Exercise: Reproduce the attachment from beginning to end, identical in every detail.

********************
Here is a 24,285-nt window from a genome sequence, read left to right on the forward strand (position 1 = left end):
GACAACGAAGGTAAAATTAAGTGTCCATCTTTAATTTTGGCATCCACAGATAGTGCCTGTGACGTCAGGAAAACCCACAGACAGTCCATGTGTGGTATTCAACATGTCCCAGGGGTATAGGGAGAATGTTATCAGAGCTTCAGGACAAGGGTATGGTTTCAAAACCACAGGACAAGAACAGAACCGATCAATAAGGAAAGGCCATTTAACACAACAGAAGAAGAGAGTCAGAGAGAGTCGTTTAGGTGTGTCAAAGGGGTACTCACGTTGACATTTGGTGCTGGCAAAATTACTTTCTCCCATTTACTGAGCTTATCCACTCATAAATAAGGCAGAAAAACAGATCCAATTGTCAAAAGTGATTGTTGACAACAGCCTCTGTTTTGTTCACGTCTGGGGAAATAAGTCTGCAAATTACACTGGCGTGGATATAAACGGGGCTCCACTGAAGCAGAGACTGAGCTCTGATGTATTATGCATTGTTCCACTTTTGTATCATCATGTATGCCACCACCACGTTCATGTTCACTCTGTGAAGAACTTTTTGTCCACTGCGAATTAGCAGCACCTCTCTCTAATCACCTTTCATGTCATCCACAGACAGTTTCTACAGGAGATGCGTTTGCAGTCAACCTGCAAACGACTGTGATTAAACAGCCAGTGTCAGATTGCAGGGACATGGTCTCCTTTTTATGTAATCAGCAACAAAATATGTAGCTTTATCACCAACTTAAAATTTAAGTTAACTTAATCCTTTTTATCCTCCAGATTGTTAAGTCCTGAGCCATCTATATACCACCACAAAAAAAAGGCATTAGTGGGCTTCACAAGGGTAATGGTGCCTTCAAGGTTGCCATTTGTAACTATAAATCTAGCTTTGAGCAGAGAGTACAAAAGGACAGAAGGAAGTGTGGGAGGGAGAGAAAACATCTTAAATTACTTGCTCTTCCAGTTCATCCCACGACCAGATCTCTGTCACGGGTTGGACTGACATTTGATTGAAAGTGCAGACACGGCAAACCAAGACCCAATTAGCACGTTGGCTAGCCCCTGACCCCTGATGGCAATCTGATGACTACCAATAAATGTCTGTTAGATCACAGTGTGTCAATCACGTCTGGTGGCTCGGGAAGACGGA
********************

Here is a 24,285-nt window from a genome sequence, read left to right on the forward strand (position 1 = left end):
GACAACGAAGGTAAAATTAAGTGTCCATCTTTAATTTTGGCATCCACAGATAGTGCCTGTGACGTCAGGAAAACCCACAGACAGTCCATGTGTGGTATTCAACATGTCCCAGGGGTATAGGGAGAATGTTATCAGAGCTTCAGGACAAGGGTATGGTTTCAAAACCACAGGACAAGAACAGAACCGATCAATAAGGAAAGGCCATTTAACACAACAGAAGAAGAGAGTCAGAGAGAGTCGTTTAGGTGTGTCAAAGGGGTACTCACGTTGACATTTGGTGCTGGCAAAATTACTTTCTCCCATTTACTGAGCTTATCCACTCATAAATAAGGCAGAAAAACAGATCCAATTGTCAAAAGTGATTGTTGACAACAGCCTCTGTTTTGTTCACGTCTGGGGAAATAAGTCTGCAAATTACACTGGCGTGGATATAAACGGGGCTCCACTGAAGCAGAGACTGAGCTCTGATGTATTATGCATTGTTCCACTTTTGTATCATCATGTATGCCACCACCACGTTCATGTTCACTCTGTGAAGAACTTTTTGTCCACTGCGAATTAGCAGCACCTCTCTCTAATCACCTTTCATGTCATCCACAGACAGTTTCTACAGGAGATGCGTTTGCAGTCAACCTGCAAACGACTGTGATTAAACAGCCAGTGTCAGATTGCAGGGACATGGTCTCCTTTTTATGTAATCAGCAACAAAATATGTAGCTTTATCACCAACTTAAAATTTAAGTTAACTTAATCCTTTTTATCCTCCAGATTGTTAAGTCCTGAGCCATCTATATACCACCACAAAAAAAAGGCATTAGTGGGCTTCACAAGGGTAATGGTGCCTTCAAGGTTGCCATTTGTAACTATAAATCTAGCTTTGAGCAGAGAGTACAAAAGGACAGAAGGAAGTGTGGGAGGGAGAGAAAACATCTTAAATTACTTGCTCTTCCAGTTCATCCCACGACCAGATCTCTGTCACGGGTTGGACTGACATTTGATTGAAAGTGCAGACACGGCAAACCAAGACCCAATTAGCACGTTGGCTAGCCCCTGACCCCTGATGGCAATCTGATGACTACCAATAAATGTCTGTTAGATCACAGTGTGTCAATCACGTCTGGTGGCTCGGGAAGACGGA